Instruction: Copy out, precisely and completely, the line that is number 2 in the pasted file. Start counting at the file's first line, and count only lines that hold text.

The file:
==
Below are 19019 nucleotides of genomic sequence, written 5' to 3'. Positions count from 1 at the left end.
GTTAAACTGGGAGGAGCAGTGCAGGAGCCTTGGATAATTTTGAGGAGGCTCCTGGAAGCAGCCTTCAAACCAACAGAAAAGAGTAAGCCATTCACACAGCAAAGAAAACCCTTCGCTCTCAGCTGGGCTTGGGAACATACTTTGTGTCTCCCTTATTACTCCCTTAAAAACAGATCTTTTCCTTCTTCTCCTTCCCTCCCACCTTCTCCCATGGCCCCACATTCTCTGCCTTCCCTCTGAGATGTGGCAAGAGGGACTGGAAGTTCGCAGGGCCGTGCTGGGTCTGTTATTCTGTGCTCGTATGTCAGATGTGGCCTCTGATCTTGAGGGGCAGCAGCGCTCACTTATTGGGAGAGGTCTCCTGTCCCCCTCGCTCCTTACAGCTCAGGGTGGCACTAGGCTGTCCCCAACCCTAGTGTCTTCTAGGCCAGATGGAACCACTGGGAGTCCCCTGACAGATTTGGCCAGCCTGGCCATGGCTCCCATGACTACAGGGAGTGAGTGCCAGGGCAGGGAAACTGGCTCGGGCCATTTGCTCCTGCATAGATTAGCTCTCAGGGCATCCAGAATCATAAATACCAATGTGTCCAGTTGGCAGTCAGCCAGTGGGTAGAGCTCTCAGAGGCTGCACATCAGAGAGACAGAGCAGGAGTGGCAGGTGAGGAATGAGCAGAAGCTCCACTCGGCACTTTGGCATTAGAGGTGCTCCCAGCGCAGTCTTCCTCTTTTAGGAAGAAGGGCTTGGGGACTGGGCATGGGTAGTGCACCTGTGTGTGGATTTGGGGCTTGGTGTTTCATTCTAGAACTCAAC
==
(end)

GTTAAACTGGGAGGAGCAGTGCAGGAGCCTTGGATAATTTTGAGGAGGCTCCTGGAAGCAGCCTTCAAACCAACAGAAAAGAGTAAGCCATTCACACAGCAAAGAAAACCCTTCGCTCTCAGCTGGGCTTGGGAACATACTTTGTGTCTCCCTTATTACTCCCTTAAAAACAGATCTTTTCCTTCTTCTCCTTCCCTCCCACCTTCTCCCATGGCCCCACATTCTCTGCCTTCCCTCTGAGATGTGGCAAGAGGGACTGGAAGTTCGCAGGGCCGTGCTGGGTCTGTTATTCTGTGCTCGTATGTCAGATGTGGCCTCTGATCTTGAGGGGCAGCAGCGCTCACTTATTGGGAGAGGTCTCCTGTCCCCCTCGCTCCTTACAGCTCAGGGTGGCACTAGGCTGTCCCCAACCCTAGTGTCTTCTAGGCCAGATGGAACCACTGGGAGTCCCCTGACAGATTTGGCCAGCCTGGCCATGGCTCCCATGACTACAGGGAGTGAGTGCCAGGGCAGGGAAACTGGCTCGGGCCATTTGCTCCTGCATAGATTAGCTCTCAGGGCATCCAGAATCATAAATACCAATGTGTCCAGTTGGCAGTCAGCCAGTGGGTAGAGCTCTCAGAGGCTGCACATCAGAGAGACAGAGCAGGAGTGGCAGGTGAGGAATGAGCAGAAGCTCCACTCGGCACTTTGGCATTAGAGGTGCTCCCAGCGCAGTCTTCCTCTTTTAGGAAGAAGGGCTTGGGGACTGGGCATGGGTAGTGCACCTGTGTGTGGATTTGGGGCTTGGTGTTTCATTCTAGAACTCAAC